Corporations are investing millions of dollars to make it easy, convenient, and as natural as communicating with another person.
But since such money is spent, then there is a plan on how to recoup these costs by making a profit? What is the reason for this altruism? This topic has been discussed many times, and the answer is simple – the services tied to these pieces of iron should bring profit, which will work on the basis of the information collected about you. The only question left is to ask yourself – do I need such a spy?
Despite the fact that I am an adherent and even to some extent a fan of new technologies, I decided that I would not buy myself such a 'smart' speaker. The reason is trivial and simple – I am not ready to settle in my house a thing that will listen 24/7 to what is happening around it (in my house) and send the information I hear to the servers of companies that care about everything every day. more comfortable to consume. And the point here, in fact, is not in paranoia based on the fear of the possibility of data leakage, but rather even in the fact that I just became uncomfortable with the fact that some terribly intrusive Yandex.Direct stuffs me with offers about products whose names I once entered into the search bar of a browser that had nothing to do with Yandex. Gradually it became terribly annoying.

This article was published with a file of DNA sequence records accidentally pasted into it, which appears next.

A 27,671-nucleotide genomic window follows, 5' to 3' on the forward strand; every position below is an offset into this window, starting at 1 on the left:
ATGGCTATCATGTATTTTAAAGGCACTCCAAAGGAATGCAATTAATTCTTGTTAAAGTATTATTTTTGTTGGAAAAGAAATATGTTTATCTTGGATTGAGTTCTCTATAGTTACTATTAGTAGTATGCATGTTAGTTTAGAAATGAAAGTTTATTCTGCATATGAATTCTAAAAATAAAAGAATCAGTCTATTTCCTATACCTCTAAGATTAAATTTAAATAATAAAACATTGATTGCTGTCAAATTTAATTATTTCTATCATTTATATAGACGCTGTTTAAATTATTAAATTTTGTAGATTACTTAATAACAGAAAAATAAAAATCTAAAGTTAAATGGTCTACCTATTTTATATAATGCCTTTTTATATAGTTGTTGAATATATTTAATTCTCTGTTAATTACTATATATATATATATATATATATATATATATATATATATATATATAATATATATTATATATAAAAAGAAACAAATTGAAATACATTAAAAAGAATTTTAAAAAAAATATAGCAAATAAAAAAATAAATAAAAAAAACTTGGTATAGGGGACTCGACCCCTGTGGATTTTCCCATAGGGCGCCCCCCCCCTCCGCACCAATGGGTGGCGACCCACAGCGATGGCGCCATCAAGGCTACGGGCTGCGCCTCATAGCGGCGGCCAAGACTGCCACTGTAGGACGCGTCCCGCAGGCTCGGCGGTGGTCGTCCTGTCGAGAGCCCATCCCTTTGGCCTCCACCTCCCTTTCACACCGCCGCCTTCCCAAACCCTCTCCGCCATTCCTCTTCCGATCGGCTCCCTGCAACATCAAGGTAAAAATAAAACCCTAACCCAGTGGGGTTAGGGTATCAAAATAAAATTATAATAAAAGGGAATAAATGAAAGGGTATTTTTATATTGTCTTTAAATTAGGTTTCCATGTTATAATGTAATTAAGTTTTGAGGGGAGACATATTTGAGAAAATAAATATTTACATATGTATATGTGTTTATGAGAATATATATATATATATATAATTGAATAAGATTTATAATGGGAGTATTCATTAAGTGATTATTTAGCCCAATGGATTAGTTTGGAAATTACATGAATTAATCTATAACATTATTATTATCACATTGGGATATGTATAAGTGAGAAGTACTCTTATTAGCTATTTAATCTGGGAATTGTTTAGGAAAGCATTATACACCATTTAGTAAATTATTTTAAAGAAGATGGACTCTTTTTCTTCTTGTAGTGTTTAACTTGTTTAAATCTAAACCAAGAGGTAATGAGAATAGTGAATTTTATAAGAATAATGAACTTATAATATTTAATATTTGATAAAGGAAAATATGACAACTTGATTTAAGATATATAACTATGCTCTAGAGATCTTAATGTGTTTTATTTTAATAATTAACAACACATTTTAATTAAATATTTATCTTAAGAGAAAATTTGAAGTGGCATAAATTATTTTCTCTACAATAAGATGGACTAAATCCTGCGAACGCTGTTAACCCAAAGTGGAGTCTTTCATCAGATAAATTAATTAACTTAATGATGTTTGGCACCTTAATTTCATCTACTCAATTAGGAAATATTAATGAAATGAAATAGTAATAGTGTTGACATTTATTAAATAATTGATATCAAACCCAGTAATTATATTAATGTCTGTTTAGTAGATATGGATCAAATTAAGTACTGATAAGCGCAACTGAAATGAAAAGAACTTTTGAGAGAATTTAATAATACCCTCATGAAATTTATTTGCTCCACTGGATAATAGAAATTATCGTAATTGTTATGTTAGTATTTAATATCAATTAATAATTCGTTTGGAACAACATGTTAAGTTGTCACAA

On my phones, as well as on the phones of my loved ones, recently I have been trying to clean up and prohibit as much as possible all services that have access to the microphone and camera of the device, if these services do not need such access to perform their direct duties. And the first to be cleaned and banned are Google Play voice services and related ones.
Paranoia? Perhaps, however, in such matters, “it is better to overpower than to be unhappy.”
Now imagine that your electric toothbrush analyzes how often you brush your teeth, how long you do it, and exactly what time it usually happens, and then sends all this information to the 'daddy' server, where the data sent by your kettle is already stored. scales, bracelet, speaker, sneakers, e-cigarette, bedside lamp …
It sounds utopian and even somewhat hysterical, but it is almost a reality today.